The City of Fayetteville has a new tool it can use to rein in loitering. City Police Attorney Michael Parker came across a state statute that’s been on the books for more than 30 years. G.S.14-275.1 governs disorderly conduct at bus or railroad stations and airports.
Until recently, City Attorney Karen McDonald believed the city could not enforce loitering laws because of long standing Supreme Court decisions. The statute says in part that “Any person shall be guilty of a Class 3 misdemeanor if such person while at or upon the premises of any bus station, depot or terminal shall engage in disorderly conduct, or … without having necessary business there loiter and loaf after being requested to leave by any peace officer or by any person lawfully in charge of such premises.”
Officials say discovery of this state law is significant. The Center for Problem-Solving Policing notes courts have held that laws that specify places where panhandling is not allowed are constitutional. This statute is being added to the police blue book of enforceable city ordinances and state statutes, said Deputy City Manager Kristoff Bauer. It should be a “helpful tool in combatting loitering should problems develop at the new downtown FAST bus terminal now under construction,” he said. A city ordinance prohibits panhandling in the downtown area. Officials believe it should help prevent street people from begging at or near the new transit center.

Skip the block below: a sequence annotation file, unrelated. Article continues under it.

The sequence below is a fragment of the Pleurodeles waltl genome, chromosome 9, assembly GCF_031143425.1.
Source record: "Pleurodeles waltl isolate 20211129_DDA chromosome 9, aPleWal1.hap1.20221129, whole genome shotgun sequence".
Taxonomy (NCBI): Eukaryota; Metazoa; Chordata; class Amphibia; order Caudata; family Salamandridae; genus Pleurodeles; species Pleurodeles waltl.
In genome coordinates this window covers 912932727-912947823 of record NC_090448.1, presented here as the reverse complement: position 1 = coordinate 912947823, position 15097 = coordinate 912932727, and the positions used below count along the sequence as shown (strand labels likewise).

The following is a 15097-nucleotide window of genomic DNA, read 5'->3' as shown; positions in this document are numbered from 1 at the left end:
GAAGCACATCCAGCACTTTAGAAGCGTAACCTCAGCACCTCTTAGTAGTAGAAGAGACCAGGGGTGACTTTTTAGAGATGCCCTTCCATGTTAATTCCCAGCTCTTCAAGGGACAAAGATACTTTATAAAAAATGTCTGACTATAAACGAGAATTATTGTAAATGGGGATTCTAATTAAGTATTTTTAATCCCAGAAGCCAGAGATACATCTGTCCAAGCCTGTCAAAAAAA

“Officers have zero tolerance for the violation” in the downtown area, said police spokesman, Lt. Todd Joyce. “Officers assigned to downtown patrol will include the new bus terminal in their normal patrol functions,” he added.
Transit Director Randy Hume says construction of the center is expected to be completed by January. Safety and security have been top of mind for city officials. Five exterior surveillance cameras monitored by police are to be installed around the transit center, and there will be 30 cameras inside the building, said Hume.
Two security guards will be on duty from 5 a.m. – 11 p.m. daily, with one guard during the overnight hours. They will be equipped with two-way radios. Because Greyhound Lines will be moving its terminal operation from Person Street to the FAST Transit Center, it will share in operational costs of security and maintenance. The issue of vagrancy and loitering in and around the Greyhound station is not something city officials believe will be transferred to the new location off Russell and Robeson Streets.
“There are two distinct issues here,” said Bauer, “poverty and behavior.” Being poor is not unconstitutional, he said, whereas behaving badly can be. He notes the Person Street bus station is in an area where behaviors have been an issue. A police survey determined that the area of downtown where the FAST Center is located has not been a problem spot. Its location adjacent to police headquarters should also help deter crime.